Here's a FREE selection of articles that address many different problems and situations in your workplace.
WHEN A PERSON IS CALLED ON THEIR COMMENTS OR JOKES,
THEIR RESPONSE IS "IT'S ONLY A JOKE" OR “CAN'T YOU TAKE A JOKE?”
A WOMAN IN A MALE DOMINATED WORKPLACE GETS LESS THAN KIND
COMMENTS FROM THE GUYS AND WHEN ASKED ABOUT IT QUIETLY,
SHE SAYS IT DOESN'T BOTHER HER, OR SHE CAN TAKE IT
ASKING A PERSON WHO IS CONSIDERED A "MINORITY"
TO DO TASKS OTHERS ARE REQUIRED TO DO, YET THEY CRY FOUL
EMPLOYEES WHO MAKE DISPARAGING COMMENTS ABOUT MANAGEMENT AND MANAGERS WHO MAKE DISPARAGING COMMENTS ABOUT UNIONS, GENERALLY
WHEN SEVERAL EMPLOYEES MAKE DEROGATORY COMMENTS ABOUT
ANOTHER EMPLOYEE, WHO IS NOT PRESENT, AND OUTSIDE OF WORK
WHEN SOMEONE TELLS A JOKE, MOST PEOPLE LAUGH, BUT IT'S INAPPROPRIATE, ESPECIALLY FOR ONE PARTICULAR EMPLOYEE, BUT NO ONE SAYS ANYTHING
WHEN EMPLOYEES DON'T WANT TO PICK UP THE SLACK BECAUSE A CHRISTIAN EMPLOYEE NEEDS TIME OFF FOR MASS AND WON'T WORK ON SUNDAYS
WHEN AN EMPLOYEE TAKES PART IN REPUGNANT, BUT NOT ILLEGAL ACTIVITIES, SUCH AS A WHITE SUPREMACIST GROUP, OUTSIDE OF WORK
YET NEVER SAYS OR DOES ANYTHING AT WORK
WHEN TWO EMPLOYEES WERE VERY GOOD FRIENDS, BUT HAD A PHYSICAL FIGHT OUTSIDE WORK AND NOW ONE OF THEM WON'T WORK WITH THE OTHER
OVER SOME OPEN FORM OF COMMUNICATION (RADIO OR GROUP EMAIL) AN EMPLOYEE STATES ABOUT ONE OF THE GUYS, "IT MUST BE THAT TIME OF THE MONTH" BECAUSE THIS FELLOW WAS BEING TOO EMOTIONAL
WHEN A WOMAN CAN’T DO THE SAME PHYSICAL WORK
A MALE CO-WORKER CAN DO, BUT IT’S ONLY A SMALL PART OF THE JOB
WHEN A PERSON APPEARS ALMOST RUDE IN EMAILS, BUT IN PERSON THEY COME ACROSS DIFFERENTLY – CONSIDERATE
WHEN SOMEONE WON’T TAKE “NO” FOR AN ANSWER – THEY HAVE EXHAUSTED ALL APPEALS AND PEOPLE DON’T SEE IT HIS WAY
WHEN SOMEONE IS AFRAID TO SAY ANYTHING TO SOMEONE WHO IS “DIFFERENT” FOR FEAR OF A COMPLAINT OR INSULTING THESE PEOPLE
PERSONS LOWER THEIR VOICES WHEN TALKING ABOUT SOMEONE WHO IS (WHISPER) “BLACK”
How do you deal with a problem that gets full protection within the law and virtually every workplace policy, but still makes some people feel uncomfortable? It may take some finesse, but you have to treat the issue as seriously as other similar issues.
Let’s say one employee, Ted, is talking about a new guy he met at a dinner party. Over the weekend they really hit it off and at coffee, he’s talking to some of his co-workers about it. He talks about their similar interests and maybe even how it was love at first sight. Ted doesn’t go into any graphic details (in fact, just like many people who first start dating, there may not be any graphic details), but he’s just expressing a new dating situation which many heterosexual employees might speak about at coffee.
We think in Canada no one is going to bat any eye at this kind of casual conversation because Canadians have come to accept their fellow gay, lesbian, bisexual and transgendered family, friends and co-workers. However in our scenario, one of the employees from that coffee break comes to you and says she doesn’t like Ted talking about his “lifestyle” at work. She wants you to talk to Ted and put a stop to it.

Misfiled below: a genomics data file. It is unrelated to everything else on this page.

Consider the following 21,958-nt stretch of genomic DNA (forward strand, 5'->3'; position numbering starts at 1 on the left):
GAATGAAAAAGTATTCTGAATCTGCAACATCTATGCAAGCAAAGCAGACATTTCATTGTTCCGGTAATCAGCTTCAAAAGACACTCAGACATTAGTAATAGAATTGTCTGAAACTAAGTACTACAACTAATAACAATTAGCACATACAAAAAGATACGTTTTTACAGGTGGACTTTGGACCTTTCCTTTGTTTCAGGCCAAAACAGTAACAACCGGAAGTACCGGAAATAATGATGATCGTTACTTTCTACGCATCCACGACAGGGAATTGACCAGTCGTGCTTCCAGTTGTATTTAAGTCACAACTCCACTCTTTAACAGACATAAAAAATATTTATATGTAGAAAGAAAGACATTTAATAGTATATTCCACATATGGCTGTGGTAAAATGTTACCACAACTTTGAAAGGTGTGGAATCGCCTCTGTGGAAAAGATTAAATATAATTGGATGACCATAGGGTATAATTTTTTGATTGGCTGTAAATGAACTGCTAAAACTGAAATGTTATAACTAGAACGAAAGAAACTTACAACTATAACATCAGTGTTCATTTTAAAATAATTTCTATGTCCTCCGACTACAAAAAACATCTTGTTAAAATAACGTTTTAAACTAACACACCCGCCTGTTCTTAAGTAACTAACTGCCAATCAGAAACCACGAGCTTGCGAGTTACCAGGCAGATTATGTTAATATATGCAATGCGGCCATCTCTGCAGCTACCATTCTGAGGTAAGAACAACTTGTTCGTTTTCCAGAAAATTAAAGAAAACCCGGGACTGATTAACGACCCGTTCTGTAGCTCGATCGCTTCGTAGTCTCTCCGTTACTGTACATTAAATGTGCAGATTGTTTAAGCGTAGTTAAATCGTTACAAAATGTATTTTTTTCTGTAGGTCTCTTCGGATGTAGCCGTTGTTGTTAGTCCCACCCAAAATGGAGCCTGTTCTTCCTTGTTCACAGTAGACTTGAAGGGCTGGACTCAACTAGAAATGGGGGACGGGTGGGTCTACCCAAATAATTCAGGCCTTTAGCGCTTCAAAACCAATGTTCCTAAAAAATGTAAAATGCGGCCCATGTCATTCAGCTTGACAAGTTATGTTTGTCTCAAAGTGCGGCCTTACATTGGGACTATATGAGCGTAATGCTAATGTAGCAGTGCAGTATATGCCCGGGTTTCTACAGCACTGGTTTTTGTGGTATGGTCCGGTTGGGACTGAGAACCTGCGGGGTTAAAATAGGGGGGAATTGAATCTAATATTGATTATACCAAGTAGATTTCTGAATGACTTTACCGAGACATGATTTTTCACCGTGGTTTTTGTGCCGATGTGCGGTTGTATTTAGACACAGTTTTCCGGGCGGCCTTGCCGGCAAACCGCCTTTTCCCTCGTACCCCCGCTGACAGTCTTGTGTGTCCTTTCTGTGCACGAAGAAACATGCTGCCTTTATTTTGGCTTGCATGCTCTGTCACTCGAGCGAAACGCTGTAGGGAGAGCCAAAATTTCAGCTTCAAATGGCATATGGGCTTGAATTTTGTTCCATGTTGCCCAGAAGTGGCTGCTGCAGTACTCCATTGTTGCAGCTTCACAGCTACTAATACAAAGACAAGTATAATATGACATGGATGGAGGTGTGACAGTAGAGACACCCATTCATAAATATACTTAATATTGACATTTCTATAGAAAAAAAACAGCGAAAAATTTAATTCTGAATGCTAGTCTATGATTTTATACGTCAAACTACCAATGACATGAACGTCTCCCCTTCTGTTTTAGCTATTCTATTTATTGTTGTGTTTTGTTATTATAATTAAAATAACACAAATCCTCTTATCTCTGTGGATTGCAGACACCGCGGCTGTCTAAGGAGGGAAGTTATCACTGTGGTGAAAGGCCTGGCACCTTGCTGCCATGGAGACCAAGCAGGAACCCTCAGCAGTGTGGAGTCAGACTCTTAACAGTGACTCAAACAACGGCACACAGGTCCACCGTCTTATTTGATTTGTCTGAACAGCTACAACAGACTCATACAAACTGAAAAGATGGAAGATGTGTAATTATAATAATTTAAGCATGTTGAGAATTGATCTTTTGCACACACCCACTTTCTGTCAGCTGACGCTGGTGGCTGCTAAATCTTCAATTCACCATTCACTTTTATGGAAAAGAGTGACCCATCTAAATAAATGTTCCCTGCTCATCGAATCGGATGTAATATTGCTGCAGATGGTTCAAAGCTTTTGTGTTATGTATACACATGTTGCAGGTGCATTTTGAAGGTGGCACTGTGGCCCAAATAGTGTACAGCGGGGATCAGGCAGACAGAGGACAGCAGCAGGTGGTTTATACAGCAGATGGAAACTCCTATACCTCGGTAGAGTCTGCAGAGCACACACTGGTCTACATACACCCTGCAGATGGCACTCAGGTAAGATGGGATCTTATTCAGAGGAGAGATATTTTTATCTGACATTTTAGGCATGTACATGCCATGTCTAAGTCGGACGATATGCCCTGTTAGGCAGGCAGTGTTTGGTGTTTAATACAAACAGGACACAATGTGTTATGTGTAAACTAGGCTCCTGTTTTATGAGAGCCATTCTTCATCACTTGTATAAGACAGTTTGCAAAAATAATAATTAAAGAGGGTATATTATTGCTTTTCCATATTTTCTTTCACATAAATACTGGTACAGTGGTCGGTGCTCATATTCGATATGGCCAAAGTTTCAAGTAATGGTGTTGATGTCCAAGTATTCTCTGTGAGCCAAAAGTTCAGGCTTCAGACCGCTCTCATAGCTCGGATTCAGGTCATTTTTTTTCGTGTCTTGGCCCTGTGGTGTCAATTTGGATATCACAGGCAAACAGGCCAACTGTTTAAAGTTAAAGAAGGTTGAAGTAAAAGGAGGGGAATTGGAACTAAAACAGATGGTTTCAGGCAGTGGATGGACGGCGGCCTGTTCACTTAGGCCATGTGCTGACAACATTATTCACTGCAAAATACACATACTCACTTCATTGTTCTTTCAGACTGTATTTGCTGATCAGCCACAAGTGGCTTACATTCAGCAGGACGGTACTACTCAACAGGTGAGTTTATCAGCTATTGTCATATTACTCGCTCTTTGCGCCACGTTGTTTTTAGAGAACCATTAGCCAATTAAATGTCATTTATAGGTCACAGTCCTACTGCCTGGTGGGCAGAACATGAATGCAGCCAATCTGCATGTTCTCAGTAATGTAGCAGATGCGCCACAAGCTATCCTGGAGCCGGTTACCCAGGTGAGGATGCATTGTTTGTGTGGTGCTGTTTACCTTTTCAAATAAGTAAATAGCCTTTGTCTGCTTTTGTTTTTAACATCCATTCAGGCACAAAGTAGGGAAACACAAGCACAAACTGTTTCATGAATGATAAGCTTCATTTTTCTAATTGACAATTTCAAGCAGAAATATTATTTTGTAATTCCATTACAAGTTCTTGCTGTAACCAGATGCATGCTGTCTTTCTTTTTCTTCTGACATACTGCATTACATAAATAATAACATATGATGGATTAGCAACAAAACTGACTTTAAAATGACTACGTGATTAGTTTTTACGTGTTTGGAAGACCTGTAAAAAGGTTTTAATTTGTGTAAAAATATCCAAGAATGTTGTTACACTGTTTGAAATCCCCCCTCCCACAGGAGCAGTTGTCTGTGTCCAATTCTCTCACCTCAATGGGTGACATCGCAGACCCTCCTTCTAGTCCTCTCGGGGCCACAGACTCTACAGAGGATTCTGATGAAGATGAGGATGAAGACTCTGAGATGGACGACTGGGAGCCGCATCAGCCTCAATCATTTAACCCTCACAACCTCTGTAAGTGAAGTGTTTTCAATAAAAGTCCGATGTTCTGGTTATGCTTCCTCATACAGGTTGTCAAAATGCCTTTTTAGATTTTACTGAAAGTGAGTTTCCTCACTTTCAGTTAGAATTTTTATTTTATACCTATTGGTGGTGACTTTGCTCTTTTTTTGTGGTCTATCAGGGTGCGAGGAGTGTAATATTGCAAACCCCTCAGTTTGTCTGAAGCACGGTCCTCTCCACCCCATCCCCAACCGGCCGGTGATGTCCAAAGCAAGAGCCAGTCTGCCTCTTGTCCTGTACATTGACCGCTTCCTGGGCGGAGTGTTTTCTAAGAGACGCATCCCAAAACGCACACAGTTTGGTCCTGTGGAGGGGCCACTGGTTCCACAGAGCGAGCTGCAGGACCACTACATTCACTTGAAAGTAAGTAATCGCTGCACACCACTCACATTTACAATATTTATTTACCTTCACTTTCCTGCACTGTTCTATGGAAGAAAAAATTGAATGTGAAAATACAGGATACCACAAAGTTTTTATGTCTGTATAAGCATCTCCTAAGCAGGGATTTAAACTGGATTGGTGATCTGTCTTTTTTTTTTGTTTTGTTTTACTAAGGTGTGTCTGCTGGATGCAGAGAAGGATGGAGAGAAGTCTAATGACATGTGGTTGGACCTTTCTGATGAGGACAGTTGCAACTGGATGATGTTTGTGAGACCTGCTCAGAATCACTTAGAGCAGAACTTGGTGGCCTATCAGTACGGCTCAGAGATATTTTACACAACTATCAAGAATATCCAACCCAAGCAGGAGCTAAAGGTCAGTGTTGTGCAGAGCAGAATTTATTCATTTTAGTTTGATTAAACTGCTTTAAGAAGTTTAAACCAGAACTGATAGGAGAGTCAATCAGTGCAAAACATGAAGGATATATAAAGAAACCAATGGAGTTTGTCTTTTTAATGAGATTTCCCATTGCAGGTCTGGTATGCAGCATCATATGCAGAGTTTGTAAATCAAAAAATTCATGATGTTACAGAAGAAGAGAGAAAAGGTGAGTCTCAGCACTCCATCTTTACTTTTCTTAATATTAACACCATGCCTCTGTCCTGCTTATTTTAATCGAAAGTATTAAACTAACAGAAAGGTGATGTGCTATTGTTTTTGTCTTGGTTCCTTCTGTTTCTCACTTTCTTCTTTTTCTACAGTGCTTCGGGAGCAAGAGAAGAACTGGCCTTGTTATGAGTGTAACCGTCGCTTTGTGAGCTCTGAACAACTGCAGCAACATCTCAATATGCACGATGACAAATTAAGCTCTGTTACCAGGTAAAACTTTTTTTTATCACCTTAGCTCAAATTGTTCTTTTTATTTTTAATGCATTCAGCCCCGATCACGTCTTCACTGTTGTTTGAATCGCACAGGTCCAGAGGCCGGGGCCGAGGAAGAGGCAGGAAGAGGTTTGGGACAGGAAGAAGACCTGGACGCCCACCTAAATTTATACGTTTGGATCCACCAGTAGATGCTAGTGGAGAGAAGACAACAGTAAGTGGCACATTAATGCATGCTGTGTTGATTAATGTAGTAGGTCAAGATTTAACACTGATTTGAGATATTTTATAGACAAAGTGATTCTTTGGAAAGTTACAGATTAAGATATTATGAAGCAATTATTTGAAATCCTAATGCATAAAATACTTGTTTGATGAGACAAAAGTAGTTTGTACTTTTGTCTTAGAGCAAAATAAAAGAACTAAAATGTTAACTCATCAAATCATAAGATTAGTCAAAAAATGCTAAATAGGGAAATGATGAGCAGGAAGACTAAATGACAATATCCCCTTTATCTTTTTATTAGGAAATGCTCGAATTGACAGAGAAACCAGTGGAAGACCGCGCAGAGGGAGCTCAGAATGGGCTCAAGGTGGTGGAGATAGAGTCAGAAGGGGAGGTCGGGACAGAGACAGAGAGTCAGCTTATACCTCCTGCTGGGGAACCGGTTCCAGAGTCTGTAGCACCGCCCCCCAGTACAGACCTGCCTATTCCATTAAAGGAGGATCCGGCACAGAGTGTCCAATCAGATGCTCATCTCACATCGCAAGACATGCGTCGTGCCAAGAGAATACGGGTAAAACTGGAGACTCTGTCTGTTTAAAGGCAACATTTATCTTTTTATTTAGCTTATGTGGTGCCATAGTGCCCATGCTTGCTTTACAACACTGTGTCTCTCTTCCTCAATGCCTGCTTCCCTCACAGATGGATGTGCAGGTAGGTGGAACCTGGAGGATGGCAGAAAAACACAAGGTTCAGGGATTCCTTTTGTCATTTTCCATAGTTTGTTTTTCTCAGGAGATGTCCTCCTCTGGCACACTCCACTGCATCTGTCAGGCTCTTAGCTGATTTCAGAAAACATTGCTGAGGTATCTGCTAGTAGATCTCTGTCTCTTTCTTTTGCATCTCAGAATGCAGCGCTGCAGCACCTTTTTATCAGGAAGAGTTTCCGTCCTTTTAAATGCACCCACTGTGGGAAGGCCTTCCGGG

Here’s the problem – sexual orientation is protected just like race, religion, gender and all other human rights categories in which we fit. If you told Ted he had to stop talking about his date, then you’d really have to put a stop to everyone talking about their dates. And even if you brought down an edict to cover everyone, it would be pretty clear that the only reason you were now putting a stop to all dating conversations is so certain employees didn’t have to hear about gay dating.
Ask the employee who is bothered by Ted’s conversations, what bothers her about it? She might say it’s personal, or goes against her religion, or she’s just not comfortable. Be understanding, because sometimes this seems to deal with “competing rights”, but in fact you can make it clear that as long as Ted isn’t crossing the line into discussions about sex, then he’s entitled to bring up normal conversations other employees bring up all the time.
“Cindy sometimes talks about her church picnics and dances. What if someone who was atheist wanted Cindy to stop talking about that? Would you think that’s fair? As long as people are reasonable, they should be able to discuss issues that are typical to many people. Sexual orientation shouldn’t be a deciding factor.”
“Not everyone is going to want to talk about or listen to everything that is being said at coffee breaks. I want everyone to feel comfortable while on their breaks, but if you really don’t want to hear Ted or others, you might want to consider having coffee elsewhere.”
“Try understanding where Ted is coming from. It wasn’t that long ago when people felt uncomfortable with the idea of white and Japanese people dating or marrying. Times change and sometimes it just takes a bit of time to get used to it.”
Stephen Hammond, B.A., LL.B., CSP
If you have any questions, please contact Stephen.
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